verb [with obj.]
prepare (written material) for publication by correcting, condensing, or otherwise modifying it.
Doesn’t sound so complicated, does it? But the mere twelve words that comprise that definition represent a myriad of fine skills of which most people aren’t aware. Correcting. Condensing. Modifying. Each of these verbs is loaded.
If you’re a writer—even an excellent one—you know (I hope!) that no manuscript can become a respected or beloved book without an exemplary editor. Yet I often encounter authors who have little to no understanding of why quality editing takes so long and is typically the single biggest—and most vital—investment you’ll make as a self-publishing author. If you’re unsure yourself, perhaps the following analogy will give a clearer perspective.
Imagine assembling a group of actors for a play you’ve been dying to produce. You believe in each of the performers wholeheartedly; you likewise love the script. You figure the combination of talented people and well-written scenes can’t go wrong, so you skip rehearsals and go right to opening night.
Can you envision the chaos that ensues?
Just as you as a director wouldn’t debut a performance without having rehearsed it many times over, neither should you as a writer consider publishing your book without the same mindset. Here’s what I mean:
Your manuscript is much like a stage production, and that production will never be flawless and engaging without honing every aspect of it over a dedicated period of time. The rehearsals allow for:
• determining who (or what) belongs where (and when)
• if the lines work together well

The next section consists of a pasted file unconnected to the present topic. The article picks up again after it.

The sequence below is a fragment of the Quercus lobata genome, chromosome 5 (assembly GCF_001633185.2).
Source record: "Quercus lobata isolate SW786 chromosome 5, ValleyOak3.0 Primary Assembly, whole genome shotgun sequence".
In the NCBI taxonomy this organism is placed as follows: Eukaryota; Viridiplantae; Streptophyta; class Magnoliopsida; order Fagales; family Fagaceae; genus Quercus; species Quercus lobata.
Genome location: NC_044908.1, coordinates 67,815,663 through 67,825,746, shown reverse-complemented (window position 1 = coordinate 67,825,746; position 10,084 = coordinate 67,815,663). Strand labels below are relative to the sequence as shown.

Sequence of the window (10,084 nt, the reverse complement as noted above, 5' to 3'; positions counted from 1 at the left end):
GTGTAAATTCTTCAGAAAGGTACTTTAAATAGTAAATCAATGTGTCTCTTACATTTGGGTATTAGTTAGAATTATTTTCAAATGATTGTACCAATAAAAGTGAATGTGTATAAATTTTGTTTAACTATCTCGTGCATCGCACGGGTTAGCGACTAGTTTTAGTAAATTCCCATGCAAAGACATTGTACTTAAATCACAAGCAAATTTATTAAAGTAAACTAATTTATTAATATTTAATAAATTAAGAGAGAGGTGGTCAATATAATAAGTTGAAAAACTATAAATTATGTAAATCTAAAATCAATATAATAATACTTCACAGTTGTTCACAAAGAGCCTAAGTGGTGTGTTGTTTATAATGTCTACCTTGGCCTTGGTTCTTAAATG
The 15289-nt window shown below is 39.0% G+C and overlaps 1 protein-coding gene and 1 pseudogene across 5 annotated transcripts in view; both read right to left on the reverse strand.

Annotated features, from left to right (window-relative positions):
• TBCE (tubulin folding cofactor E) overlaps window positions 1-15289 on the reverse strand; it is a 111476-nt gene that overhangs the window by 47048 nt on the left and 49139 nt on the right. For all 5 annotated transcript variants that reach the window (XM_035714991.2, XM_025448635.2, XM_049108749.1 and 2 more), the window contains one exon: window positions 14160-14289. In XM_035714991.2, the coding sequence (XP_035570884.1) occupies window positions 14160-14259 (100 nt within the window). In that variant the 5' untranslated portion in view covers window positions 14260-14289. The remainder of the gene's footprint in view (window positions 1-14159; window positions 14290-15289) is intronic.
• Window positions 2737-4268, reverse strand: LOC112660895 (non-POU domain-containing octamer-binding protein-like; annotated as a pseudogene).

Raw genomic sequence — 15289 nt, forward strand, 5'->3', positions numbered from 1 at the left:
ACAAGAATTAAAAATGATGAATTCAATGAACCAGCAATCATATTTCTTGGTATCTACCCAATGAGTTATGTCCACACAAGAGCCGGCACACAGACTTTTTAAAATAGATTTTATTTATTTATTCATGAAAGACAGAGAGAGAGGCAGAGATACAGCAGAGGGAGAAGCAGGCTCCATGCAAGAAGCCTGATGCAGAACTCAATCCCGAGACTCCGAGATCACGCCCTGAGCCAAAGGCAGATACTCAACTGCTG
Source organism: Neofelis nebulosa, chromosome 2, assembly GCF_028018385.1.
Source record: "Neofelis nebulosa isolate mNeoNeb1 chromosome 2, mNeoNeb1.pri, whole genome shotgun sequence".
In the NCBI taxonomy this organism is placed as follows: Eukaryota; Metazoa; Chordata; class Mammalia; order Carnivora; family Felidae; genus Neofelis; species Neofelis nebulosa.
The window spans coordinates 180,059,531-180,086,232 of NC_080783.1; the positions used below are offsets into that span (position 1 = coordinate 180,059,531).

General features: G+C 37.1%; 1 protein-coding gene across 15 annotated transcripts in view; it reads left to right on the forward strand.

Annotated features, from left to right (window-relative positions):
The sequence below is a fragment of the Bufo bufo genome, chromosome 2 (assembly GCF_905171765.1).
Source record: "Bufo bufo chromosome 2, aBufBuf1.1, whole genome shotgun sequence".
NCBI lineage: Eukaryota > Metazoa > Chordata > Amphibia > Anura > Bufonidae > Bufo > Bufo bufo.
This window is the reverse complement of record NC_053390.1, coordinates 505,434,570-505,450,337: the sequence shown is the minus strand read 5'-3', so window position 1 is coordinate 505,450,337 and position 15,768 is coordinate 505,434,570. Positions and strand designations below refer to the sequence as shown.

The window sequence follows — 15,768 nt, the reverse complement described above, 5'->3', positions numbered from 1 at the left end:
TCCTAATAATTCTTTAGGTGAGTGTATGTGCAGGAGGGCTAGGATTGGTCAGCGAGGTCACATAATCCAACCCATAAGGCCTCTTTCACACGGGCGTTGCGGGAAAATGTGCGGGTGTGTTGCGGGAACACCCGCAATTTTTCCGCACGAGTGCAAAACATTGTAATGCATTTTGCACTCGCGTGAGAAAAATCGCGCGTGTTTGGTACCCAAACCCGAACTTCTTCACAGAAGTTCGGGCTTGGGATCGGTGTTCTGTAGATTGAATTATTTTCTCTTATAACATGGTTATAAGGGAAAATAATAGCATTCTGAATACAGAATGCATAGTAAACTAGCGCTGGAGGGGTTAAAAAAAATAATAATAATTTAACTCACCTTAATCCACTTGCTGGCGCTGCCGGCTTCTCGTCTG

• which props are necessary
• if the flow is consistent and appropriate
• how the pieces work together to create the whole
You oversee these elements of “your baby” as the director from each spoken line and unspoken action to the overall unfolding of the story from start to finish. As such, you may change, add, or delete a line or tweak a scene many times before it feels just right to you. Ideas will come to you for perfecting it as you work with the material, sometimes sporadically and unexpectedly. You’re grateful for the months of rehearsal to get it just right before a live audience passes judgment on it.
Sound an awful lot like producing a book? It should, because a book is no different.
When you hire a professional editor, he or she is tasked with fine-tuning your content from the smallest detail all the way to the big picture … and this job takes time. We as editors must consider every word, every sentence, every paragraph, every chapter; we are responsible for numerous decisions that make the material come together cohesively, consistently, logically, and beautifully. While you naturally expect your editor to make your book fantastic, you may not realize the level at which every component of your content requires thoughtful attention, expertise, understanding, and respect for you and your audience … and that each commands those qualities over multiple reads—or rehearsals—before it all coheres superbly.
Exemplary editing is invaluable and therefore demands substantial financial and time investment to achieve the result your manuscript merits … and you as the author should understand precisely what that investment entails. Without appropriate understanding, you likely won’t appreciate the expense, duration, or resulting benefit of this phase of your book’s production. No one wants to spend money without believing it’s worth it—you deserve to know how your labor of love is cultivated for the literary stage and its audience.
In Part Two of this post, I’ll give you a backstage pass for access to all the aspects a truly professional editor must focus on in order to produce an impeccable book for you, so stay tuned …
Until then, write from the heart …
Stacey Aaronson is a professional book doctor who takes self-publishing authors by the hand and transforms their manuscript into the book they’ve dreamed of—from impeccable editing and proofreading to engaging, audience-targeted cover and interior design—rivaling or exceeding a traditional house publication.